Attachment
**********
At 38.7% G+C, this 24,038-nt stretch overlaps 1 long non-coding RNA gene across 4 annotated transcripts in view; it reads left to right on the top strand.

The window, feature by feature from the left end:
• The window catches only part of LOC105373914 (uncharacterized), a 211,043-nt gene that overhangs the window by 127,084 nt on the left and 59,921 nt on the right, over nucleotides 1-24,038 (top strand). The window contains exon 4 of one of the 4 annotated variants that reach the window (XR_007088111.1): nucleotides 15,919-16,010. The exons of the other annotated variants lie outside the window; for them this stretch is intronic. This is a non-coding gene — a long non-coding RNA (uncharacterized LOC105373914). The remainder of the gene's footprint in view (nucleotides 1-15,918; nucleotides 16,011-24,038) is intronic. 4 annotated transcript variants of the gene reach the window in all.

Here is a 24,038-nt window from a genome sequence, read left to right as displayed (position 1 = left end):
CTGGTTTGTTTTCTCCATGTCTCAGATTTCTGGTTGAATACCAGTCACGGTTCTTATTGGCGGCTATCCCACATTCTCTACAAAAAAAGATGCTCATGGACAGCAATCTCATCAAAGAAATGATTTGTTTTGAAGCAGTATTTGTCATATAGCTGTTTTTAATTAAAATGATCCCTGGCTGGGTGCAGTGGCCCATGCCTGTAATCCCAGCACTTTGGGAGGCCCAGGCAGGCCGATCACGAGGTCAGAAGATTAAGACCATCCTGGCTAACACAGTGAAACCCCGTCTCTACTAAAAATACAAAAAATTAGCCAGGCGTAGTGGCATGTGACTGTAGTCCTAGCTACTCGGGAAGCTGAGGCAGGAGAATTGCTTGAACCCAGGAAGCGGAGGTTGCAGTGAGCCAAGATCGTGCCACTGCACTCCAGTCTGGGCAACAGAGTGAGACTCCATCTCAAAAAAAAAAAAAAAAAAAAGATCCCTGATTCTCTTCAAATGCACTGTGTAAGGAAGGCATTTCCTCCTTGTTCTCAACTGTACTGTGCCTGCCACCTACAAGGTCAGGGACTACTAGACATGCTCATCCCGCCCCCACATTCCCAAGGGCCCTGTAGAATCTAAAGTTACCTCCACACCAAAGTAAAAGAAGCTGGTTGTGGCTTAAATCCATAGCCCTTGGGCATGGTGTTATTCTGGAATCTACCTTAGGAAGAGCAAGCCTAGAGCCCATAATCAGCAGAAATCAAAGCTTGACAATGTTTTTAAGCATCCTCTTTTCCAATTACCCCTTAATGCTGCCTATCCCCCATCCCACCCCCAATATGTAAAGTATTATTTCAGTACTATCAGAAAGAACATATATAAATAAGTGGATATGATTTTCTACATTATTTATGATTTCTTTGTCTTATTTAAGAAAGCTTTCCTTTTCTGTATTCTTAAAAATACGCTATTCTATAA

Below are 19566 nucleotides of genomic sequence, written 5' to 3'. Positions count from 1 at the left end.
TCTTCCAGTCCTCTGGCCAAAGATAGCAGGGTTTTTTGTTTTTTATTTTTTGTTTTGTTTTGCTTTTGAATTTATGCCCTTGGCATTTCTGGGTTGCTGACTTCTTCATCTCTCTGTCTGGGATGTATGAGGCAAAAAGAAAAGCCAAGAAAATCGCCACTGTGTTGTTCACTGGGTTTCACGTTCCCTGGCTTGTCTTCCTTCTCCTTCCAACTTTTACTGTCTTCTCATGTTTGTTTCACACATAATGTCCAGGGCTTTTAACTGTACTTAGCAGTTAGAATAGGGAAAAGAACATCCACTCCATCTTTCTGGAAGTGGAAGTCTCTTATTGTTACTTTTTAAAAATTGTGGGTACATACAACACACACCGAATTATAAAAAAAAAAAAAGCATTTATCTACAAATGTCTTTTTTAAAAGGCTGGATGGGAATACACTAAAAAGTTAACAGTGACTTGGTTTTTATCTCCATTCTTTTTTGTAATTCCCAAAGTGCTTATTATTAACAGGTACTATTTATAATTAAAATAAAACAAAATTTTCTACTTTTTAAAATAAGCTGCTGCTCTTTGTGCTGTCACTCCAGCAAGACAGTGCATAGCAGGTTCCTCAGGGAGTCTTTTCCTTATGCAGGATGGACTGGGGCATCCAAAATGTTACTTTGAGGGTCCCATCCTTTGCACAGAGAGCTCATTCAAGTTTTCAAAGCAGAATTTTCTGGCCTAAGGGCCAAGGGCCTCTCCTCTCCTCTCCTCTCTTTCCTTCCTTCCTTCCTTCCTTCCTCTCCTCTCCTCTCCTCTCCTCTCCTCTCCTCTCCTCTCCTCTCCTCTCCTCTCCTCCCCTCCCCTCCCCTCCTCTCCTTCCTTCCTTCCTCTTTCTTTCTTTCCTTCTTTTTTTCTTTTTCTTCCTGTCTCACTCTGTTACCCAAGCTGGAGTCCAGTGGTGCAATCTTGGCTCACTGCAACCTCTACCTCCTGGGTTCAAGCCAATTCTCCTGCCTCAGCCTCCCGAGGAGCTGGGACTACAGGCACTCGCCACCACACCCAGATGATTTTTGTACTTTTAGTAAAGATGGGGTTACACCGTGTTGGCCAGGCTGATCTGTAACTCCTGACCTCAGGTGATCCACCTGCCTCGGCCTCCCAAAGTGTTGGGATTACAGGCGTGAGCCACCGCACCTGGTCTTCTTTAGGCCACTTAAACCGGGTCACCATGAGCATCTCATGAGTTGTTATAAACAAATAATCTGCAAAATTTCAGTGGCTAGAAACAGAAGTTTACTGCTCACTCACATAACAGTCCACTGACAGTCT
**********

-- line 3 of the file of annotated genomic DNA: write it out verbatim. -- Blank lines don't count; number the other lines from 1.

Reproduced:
• The window catches only part of LOC105373914 (uncharacterized), a 211,043-nt gene that overhangs the window by 127,084 nt on the left and 59,921 nt on the right, over nucleotides 1-24,038 (top strand). The window contains exon 4 of one of the 4 annotated variants that reach the window (XR_007088111.1): nucleotides 15,919-16,010. The exons of the other annotated variants lie outside the window; for them this stretch is intronic. This is a non-coding gene — a long non-coding RNA (uncharacterized LOC105373914). The remainder of the gene's footprint in view (nucleotides 1-15,918; nucleotides 16,011-24,038) is intronic. 4 annotated transcript variants of the gene reach the window in all.